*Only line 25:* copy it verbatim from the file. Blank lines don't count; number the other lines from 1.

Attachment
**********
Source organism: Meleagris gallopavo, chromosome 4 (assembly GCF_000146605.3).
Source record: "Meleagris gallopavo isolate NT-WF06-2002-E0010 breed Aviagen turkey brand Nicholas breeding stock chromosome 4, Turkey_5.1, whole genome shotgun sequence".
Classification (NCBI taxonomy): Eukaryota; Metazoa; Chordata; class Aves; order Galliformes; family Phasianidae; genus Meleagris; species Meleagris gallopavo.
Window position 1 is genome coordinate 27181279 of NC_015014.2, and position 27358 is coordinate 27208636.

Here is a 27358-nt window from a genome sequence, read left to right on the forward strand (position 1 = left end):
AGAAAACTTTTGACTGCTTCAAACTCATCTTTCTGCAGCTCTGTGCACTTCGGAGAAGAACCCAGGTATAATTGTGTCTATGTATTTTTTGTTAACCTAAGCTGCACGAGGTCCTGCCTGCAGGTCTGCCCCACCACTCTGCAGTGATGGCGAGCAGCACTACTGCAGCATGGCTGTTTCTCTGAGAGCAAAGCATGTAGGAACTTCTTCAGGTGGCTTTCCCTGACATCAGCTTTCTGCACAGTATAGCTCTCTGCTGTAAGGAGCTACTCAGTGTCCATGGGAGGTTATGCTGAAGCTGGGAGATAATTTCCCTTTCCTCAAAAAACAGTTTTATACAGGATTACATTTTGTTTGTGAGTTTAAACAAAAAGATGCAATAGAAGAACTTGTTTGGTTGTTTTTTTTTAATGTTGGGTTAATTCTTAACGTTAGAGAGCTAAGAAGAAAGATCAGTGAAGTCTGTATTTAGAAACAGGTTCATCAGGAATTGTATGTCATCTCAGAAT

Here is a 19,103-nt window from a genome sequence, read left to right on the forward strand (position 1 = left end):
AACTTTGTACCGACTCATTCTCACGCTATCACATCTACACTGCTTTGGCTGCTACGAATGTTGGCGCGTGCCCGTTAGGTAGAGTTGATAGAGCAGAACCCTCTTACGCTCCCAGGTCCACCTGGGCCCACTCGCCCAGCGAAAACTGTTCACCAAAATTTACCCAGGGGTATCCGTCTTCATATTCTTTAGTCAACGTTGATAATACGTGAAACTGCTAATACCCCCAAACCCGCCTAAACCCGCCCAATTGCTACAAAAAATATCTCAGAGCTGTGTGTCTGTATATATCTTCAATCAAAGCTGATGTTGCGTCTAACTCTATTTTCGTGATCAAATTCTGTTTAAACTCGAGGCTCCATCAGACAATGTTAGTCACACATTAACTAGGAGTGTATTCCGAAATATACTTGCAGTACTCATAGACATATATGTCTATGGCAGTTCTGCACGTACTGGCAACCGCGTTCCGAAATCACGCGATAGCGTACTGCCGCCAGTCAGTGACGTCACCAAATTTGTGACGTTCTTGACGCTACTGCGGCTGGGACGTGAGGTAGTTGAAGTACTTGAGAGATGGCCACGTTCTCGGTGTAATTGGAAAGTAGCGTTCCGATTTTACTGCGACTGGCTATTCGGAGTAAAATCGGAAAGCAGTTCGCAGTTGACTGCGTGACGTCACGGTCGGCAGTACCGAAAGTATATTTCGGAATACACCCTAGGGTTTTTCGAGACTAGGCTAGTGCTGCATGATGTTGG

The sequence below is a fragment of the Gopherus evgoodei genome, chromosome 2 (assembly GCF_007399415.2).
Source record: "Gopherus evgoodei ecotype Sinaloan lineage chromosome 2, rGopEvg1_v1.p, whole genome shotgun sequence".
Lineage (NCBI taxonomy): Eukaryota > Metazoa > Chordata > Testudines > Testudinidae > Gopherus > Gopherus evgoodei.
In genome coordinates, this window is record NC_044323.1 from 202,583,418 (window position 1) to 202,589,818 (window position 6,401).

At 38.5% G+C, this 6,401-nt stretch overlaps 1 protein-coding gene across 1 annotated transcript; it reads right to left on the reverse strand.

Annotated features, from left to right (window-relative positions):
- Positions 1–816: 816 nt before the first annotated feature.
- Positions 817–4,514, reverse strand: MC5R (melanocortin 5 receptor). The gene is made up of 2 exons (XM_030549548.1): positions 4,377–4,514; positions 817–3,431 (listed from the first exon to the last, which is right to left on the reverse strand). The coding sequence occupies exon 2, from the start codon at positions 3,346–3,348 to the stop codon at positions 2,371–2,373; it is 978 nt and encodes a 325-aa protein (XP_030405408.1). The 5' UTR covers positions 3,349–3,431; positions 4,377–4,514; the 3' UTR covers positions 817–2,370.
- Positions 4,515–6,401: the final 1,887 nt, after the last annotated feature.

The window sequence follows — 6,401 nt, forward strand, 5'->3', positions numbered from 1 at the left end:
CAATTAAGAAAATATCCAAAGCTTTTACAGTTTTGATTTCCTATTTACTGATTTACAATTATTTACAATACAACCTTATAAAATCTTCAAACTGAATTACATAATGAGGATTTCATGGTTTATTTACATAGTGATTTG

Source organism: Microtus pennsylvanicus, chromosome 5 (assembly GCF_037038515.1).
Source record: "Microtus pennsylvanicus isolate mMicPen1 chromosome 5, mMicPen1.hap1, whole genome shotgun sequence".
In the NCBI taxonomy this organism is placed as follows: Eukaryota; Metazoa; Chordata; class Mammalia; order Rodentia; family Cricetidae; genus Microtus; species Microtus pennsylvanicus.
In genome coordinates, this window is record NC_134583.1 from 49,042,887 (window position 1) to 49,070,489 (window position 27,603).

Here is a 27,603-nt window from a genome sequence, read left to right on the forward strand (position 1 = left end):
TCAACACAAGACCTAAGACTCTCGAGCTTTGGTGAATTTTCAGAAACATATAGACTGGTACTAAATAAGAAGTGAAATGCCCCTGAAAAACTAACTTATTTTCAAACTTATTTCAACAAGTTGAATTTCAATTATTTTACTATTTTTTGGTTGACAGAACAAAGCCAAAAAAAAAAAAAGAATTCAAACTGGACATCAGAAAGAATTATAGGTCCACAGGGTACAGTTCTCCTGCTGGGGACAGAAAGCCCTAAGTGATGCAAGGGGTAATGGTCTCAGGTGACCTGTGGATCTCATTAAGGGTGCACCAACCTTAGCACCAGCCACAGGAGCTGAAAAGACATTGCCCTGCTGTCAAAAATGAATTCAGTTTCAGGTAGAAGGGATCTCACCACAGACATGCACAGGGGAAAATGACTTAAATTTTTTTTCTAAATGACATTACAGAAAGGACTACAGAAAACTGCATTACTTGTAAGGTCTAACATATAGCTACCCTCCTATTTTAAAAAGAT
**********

TCAACACAAGACCTAAGACTCTCGAGCTTTGGTGAATTTTCAGAAACATATAGACTGGTACTAAATAAGAAGTGAAATGCCCCTGAAAAACTAACTTATTTTCAAACTTATTTCAACAAGTTGAATTTCAATTATTTTACTATTTTTTGGTTGACAGAACAAAGCCAAAAAAAAAAAAAGAATTCAAACTGGACATCAGAAAGAATTATAGGTCCACAGGGTACAGTTCTCCTGCTGGGGACAGAAAGCCCTAAGTGATGCAAGGGGTAATGGTCTCAGGTGACCTGTGGATCTCATTAAGGGTGCACCAACCTTAGCACCAGCCACAGGAGCTGAAAAGACATTGCCCTGCTGTCAAAAATGAATTCAGTTTCAGGTAGAAGGGATCTCACCACAGACATGCACAGGGGAAAATGACTTAAATTTTTTTTCTAAATGACATTACAGAAAGGACTACAGAAAACTGCATTACTTGTAAGGTCTAACATATAGCTACCCTCCTATTTTAAAAAGAT